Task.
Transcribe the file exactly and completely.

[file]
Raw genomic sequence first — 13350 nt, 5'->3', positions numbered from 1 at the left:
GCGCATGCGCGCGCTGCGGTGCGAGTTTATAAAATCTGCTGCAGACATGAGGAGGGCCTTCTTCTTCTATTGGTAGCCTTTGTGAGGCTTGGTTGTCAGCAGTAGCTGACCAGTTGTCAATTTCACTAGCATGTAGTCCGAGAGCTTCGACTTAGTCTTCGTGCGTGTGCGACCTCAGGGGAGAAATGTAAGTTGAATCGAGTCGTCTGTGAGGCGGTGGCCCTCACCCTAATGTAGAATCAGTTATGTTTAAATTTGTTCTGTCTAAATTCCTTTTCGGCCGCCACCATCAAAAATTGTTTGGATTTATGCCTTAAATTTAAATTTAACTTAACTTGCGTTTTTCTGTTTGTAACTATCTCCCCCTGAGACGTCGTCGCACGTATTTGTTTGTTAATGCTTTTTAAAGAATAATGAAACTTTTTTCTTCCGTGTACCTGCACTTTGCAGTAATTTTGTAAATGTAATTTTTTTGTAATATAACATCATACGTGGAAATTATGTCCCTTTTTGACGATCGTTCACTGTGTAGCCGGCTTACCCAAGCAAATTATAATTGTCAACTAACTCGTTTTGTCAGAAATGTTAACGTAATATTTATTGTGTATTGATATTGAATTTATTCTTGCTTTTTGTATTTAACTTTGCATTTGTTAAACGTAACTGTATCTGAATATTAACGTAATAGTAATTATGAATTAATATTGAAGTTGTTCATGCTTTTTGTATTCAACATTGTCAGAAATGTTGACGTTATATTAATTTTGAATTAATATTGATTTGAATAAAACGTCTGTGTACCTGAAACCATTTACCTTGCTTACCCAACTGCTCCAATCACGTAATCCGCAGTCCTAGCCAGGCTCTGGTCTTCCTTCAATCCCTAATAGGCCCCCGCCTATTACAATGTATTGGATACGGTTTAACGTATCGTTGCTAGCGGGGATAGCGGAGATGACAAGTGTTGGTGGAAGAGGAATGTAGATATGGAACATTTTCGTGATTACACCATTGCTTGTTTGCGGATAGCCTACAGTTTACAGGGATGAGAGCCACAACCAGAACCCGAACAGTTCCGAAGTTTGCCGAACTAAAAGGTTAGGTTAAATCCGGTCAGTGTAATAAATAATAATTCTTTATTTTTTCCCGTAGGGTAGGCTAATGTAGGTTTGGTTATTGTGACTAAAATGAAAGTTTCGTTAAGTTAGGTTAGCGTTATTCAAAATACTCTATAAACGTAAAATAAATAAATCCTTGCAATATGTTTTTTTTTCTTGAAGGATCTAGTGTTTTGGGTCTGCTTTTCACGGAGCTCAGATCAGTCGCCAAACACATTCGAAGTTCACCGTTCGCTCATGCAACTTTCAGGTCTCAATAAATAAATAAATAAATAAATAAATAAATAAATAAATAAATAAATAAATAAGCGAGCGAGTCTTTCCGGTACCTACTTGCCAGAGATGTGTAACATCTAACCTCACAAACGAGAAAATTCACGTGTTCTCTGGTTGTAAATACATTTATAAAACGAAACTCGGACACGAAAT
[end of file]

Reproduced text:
Raw genomic sequence first — 13350 nt, 5'->3', positions numbered from 1 at the left:
GCGCATGCGCGCGCTGCGGTGCGAGTTTATAAAATCTGCTGCAGACATGAGGAGGGCCTTCTTCTTCTATTGGTAGCCTTTGTGAGGCTTGGTTGTCAGCAGTAGCTGACCAGTTGTCAATTTCACTAGCATGTAGTCCGAGAGCTTCGACTTAGTCTTCGTGCGTGTGCGACCTCAGGGGAGAAATGTAAGTTGAATCGAGTCGTCTGTGAGGCGGTGGCCCTCACCCTAATGTAGAATCAGTTATGTTTAAATTTGTTCTGTCTAAATTCCTTTTCGGCCGCCACCATCAAAAATTGTTTGGATTTATGCCTTAAATTTAAATTTAACTTAACTTGCGTTTTTCTGTTTGTAACTATCTCCCCCTGAGACGTCGTCGCACGTATTTGTTTGTTAATGCTTTTTAAAGAATAATGAAACTTTTTTCTTCCGTGTACCTGCACTTTGCAGTAATTTTGTAAATGTAATTTTTTTGTAATATAACATCATACGTGGAAATTATGTCCCTTTTTGACGATCGTTCACTGTGTAGCCGGCTTACCCAAGCAAATTATAATTGTCAACTAACTCGTTTTGTCAGAAATGTTAACGTAATATTTATTGTGTATTGATATTGAATTTATTCTTGCTTTTTGTATTTAACTTTGCATTTGTTAAACGTAACTGTATCTGAATATTAACGTAATAGTAATTATGAATTAATATTGAAGTTGTTCATGCTTTTTGTATTCAACATTGTCAGAAATGTTGACGTTATATTAATTTTGAATTAATATTGATTTGAATAAAACGTCTGTGTACCTGAAACCATTTACCTTGCTTACCCAACTGCTCCAATCACGTAATCCGCAGTCCTAGCCAGGCTCTGGTCTTCCTTCAATCCCTAATAGGCCCCCGCCTATTACAATGTATTGGATACGGTTTAACGTATCGTTGCTAGCGGGGATAGCGGAGATGACAAGTGTTGGTGGAAGAGGAATGTAGATATGGAACATTTTCGTGATTACACCATTGCTTGTTTGCGGATAGCCTACAGTTTACAGGGATGAGAGCCACAACCAGAACCCGAACAGTTCCGAAGTTTGCCGAACTAAAAGGTTAGGTTAAATCCGGTCAGTGTAATAAATAATAATTCTTTATTTTTTCCCGTAGGGTAGGCTAATGTAGGTTTGGTTATTGTGACTAAAATGAAAGTTTCGTTAAGTTAGGTTAGCGTTATTCAAAATACTCTATAAACGTAAAATAAATAAATCCTTGCAATATGTTTTTTTTTCTTGAAGGATCTAGTGTTTTGGGTCTGCTTTTCACGGAGCTCAGATCAGTCGCCAAACACATTCGAAGTTCACCGTTCGCTCATGCAACTTTCAGGTCTCAATAAATAAATAAATAAATAAATAAATAAATAAATAAATAAATAAATAAATAAGCGAGCGAGTCTTTCCGGTACCTACTTGCCAGAGATGTGTAACATCTAACCTCACAAACGAGAAAATTCACGTGTTCTCTGGTTGTAAATACATTTATAAAACGAAACTCGGACACGAAAT